Eventually, in an effort to illustrate the importance of his communication, he commands that his spacecraft cause all mechanical function on the planet to cease operation for one hour — scrupulously denoting hospitals and the like be spared in order to preserve life wherever possible.

All of which results in…a space sermon.

Money Quote:

"We do not pretend to have achieved perfection, but we do have a system, and it works.”

There's Also This…:

Wow, how do you not see it? The Spaceman assumes the moniker John CARPENTER…which is also J. C. as in Jesus Christ who was…an actual carpenter in his youth.

He is literally murdered then resurrected by a higher power (Gort, his robot companion, who is the superior in authority.)

At the end our protagonist makes a speech in which he states Humanity will neither be forced nor punished in following the new space gospel as long as their destructive acts affect only themselves. Alas, earthlings will face dire consequences for malfeasance; the ultimate crux of his admonition being that Mankind has Free Will.

Geez, people!

Cool Hand Luke (1967) — Jesus as Jailbird

Brief Synopsis: A mysterious inmate arrives at a plantation prison with a knack for bravado which initially offends but ultimately endears the figure to his fellow outcasts from society.

During this transition, the hero endures a series of seemingly innocuous events which amount to tortuous experiences that provide hope to the forlorn downtrodden of the incarceration system.

Finally, this charismatic challenger to rigid authority meets his end as a martyr…in a church.

Money Quote:

"Yeah, well… sometimes nothin' can be a real cool hand.”

There's Also This…:

When born, his mother believes Luke to be a special child.

The prison number of the protagonist is 37 in reference to the Gospel of Luke 1:37 which states, "For with God nothing shall be impossible.”

At one juncture when Luke asks The Lord for a sign it begins to rain, reminiscent of the rite of baptism.

Lead actor Newman learned to strum the banjo in order to play…Plastic Jesus in the film.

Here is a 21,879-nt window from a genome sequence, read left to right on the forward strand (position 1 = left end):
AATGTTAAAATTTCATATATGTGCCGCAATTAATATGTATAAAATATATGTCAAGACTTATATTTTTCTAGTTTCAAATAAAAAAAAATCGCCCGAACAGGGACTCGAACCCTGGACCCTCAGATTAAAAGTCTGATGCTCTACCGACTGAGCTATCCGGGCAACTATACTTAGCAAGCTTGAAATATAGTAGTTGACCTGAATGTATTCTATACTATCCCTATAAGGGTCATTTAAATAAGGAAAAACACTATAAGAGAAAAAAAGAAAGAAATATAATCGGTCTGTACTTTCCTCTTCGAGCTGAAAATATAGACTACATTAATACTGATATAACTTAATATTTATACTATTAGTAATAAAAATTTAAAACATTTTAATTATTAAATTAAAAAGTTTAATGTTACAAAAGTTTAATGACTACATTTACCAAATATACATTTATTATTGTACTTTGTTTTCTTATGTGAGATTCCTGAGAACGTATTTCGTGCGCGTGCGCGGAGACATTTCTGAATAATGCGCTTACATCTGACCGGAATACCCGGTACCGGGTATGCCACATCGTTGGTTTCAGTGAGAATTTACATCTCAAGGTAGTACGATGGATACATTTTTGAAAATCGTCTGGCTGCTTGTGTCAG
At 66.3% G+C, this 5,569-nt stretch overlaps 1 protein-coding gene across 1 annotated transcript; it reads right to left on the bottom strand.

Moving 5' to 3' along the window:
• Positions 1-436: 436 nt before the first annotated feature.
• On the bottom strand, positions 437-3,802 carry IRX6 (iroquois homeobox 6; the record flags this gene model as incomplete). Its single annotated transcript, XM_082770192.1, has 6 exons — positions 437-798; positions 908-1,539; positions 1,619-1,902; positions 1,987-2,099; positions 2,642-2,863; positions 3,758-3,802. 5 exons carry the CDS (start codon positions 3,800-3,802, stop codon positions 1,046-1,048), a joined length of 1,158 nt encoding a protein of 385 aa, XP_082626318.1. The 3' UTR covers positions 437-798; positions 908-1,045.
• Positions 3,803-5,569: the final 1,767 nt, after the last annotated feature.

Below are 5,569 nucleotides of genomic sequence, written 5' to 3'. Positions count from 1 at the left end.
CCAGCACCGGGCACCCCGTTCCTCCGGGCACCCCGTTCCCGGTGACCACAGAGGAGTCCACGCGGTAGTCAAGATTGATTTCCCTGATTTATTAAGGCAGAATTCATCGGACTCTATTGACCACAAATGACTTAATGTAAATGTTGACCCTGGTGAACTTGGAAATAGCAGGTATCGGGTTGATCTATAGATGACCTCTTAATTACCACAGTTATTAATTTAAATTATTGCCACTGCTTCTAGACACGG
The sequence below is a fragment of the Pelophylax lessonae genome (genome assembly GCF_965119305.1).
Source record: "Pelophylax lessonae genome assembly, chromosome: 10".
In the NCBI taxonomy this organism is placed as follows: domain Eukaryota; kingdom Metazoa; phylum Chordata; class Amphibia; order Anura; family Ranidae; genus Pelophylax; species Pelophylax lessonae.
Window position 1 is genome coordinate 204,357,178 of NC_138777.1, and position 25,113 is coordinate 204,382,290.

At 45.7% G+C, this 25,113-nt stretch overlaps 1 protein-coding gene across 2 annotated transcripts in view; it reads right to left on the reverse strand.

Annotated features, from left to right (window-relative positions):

A scene in which Luke eats 50 eggs has strong connections to the Easter holiday. (In fairness, also based on an anecdote author Donn Pearce heard during his own time spent in jail.) The feat is considered miraculous by fellow prisoners and afterward Luke lays upon a table in crucifix pose.

During another scene when a buxom woman, symbolizing temptation of flesh, is washing her car in a seductive manner all the inmates idolize her other than Luke who commits to the work before him.

In a final escape attempt, Luke is on the run for three days, which is non-coincidentally the same amount of time recorded for the resurrection.

Jesus Christ ministered for two years before his death while Luke is sentenced with two years in prison before he is likewise killed.

The final shot is a photo of Luke superimposed over a crossroads near the plantation, again symbolic of the crucifixion itself.

End Credits in the film list 12 inmates just as there were…really? Are you seriously not getting this yet?

The Most Wonderous Time of the Year

So there you have it, the true meaning of…some of the best films ever made.

Of course, they don't generally involve special effects explosives and there is precious little wokery.

Except — if the movies you love are about more than you think — maybe too the religion you question is about more than you believe.

Hark ye! The signs are all around!

Even when we do not immediately recognize them afore the glitz and glamour.

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Author`s name Guy Somerset
Editor Dmitry Sudakov